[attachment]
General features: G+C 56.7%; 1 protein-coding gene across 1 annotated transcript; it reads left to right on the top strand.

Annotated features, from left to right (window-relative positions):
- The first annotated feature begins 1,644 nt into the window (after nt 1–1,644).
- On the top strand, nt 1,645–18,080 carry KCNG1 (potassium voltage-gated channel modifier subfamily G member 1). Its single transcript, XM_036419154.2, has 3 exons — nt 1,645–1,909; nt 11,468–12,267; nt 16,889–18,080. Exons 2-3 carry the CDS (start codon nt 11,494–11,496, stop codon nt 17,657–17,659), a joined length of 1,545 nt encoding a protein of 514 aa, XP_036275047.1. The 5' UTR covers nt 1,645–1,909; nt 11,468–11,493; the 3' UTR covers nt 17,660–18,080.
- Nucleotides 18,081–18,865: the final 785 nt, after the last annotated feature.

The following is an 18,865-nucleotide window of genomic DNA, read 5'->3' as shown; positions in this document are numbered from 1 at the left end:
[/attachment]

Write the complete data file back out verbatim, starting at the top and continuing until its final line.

General features: G+C 56.7%; 1 protein-coding gene across 1 annotated transcript; it reads left to right on the top strand.

Annotated features, from left to right (window-relative positions):
- The first annotated feature begins 1,644 nt into the window (after nt 1–1,644).
- On the top strand, nt 1,645–18,080 carry KCNG1 (potassium voltage-gated channel modifier subfamily G member 1). Its single transcript, XM_036419154.2, has 3 exons — nt 1,645–1,909; nt 11,468–12,267; nt 16,889–18,080. Exons 2-3 carry the CDS (start codon nt 11,494–11,496, stop codon nt 17,657–17,659), a joined length of 1,545 nt encoding a protein of 514 aa, XP_036275047.1. The 5' UTR covers nt 1,645–1,909; nt 11,468–11,493; the 3' UTR covers nt 17,660–18,080.
- Nucleotides 18,081–18,865: the final 785 nt, after the last annotated feature.

The following is an 18,865-nucleotide window of genomic DNA, read 5'->3' as shown; positions in this document are numbered from 1 at the left end: